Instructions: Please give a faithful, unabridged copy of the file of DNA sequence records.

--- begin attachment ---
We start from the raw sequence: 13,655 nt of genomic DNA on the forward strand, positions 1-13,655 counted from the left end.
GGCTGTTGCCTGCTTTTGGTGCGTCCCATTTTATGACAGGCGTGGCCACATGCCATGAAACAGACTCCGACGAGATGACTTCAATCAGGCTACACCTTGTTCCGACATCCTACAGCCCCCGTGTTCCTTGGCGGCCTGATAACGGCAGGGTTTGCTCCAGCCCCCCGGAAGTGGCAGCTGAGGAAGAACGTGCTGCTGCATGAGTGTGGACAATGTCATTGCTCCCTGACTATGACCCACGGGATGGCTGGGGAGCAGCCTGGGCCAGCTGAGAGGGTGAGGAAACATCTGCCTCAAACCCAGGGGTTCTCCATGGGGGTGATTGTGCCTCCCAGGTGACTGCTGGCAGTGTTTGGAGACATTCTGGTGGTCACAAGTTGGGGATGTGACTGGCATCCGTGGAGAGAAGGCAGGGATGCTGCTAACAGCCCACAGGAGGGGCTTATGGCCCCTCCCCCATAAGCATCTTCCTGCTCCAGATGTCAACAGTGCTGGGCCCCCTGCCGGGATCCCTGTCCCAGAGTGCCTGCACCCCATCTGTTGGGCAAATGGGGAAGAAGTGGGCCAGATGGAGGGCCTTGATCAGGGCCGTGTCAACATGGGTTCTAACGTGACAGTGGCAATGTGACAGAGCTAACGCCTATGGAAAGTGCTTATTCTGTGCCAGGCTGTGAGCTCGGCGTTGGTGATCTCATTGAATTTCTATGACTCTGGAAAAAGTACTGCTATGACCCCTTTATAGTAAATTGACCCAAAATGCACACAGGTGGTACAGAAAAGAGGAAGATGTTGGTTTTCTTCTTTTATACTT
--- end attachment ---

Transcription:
We start from the raw sequence: 13,655 nt of genomic DNA on the forward strand, positions 1-13,655 counted from the left end.
GGCTGTTGCCTGCTTTTGGTGCGTCCCATTTTATGACAGGCGTGGCCACATGCCATGAAACAGACTCCGACGAGATGACTTCAATCAGGCTACACCTTGTTCCGACATCCTACAGCCCCCGTGTTCCTTGGCGGCCTGATAACGGCAGGGTTTGCTCCAGCCCCCCGGAAGTGGCAGCTGAGGAAGAACGTGCTGCTGCATGAGTGTGGACAATGTCATTGCTCCCTGACTATGACCCACGGGATGGCTGGGGAGCAGCCTGGGCCAGCTGAGAGGGTGAGGAAACATCTGCCTCAAACCCAGGGGTTCTCCATGGGGGTGATTGTGCCTCCCAGGTGACTGCTGGCAGTGTTTGGAGACATTCTGGTGGTCACAAGTTGGGGATGTGACTGGCATCCGTGGAGAGAAGGCAGGGATGCTGCTAACAGCCCACAGGAGGGGCTTATGGCCCCTCCCCCATAAGCATCTTCCTGCTCCAGATGTCAACAGTGCTGGGCCCCCTGCCGGGATCCCTGTCCCAGAGTGCCTGCACCCCATCTGTTGGGCAAATGGGGAAGAAGTGGGCCAGATGGAGGGCCTTGATCAGGGCCGTGTCAACATGGGTTCTAACGTGACAGTGGCAATGTGACAGAGCTAACGCCTATGGAAAGTGCTTATTCTGTGCCAGGCTGTGAGCTCGGCGTTGGTGATCTCATTGAATTTCTATGACTCTGGAAAAAGTACTGCTATGACCCCTTTATAGTAAATTGACCCAAAATGCACACAGGTGGTACAGAAAAGAGGAAGATGTTGGTTTTCTTCTTTTATACTT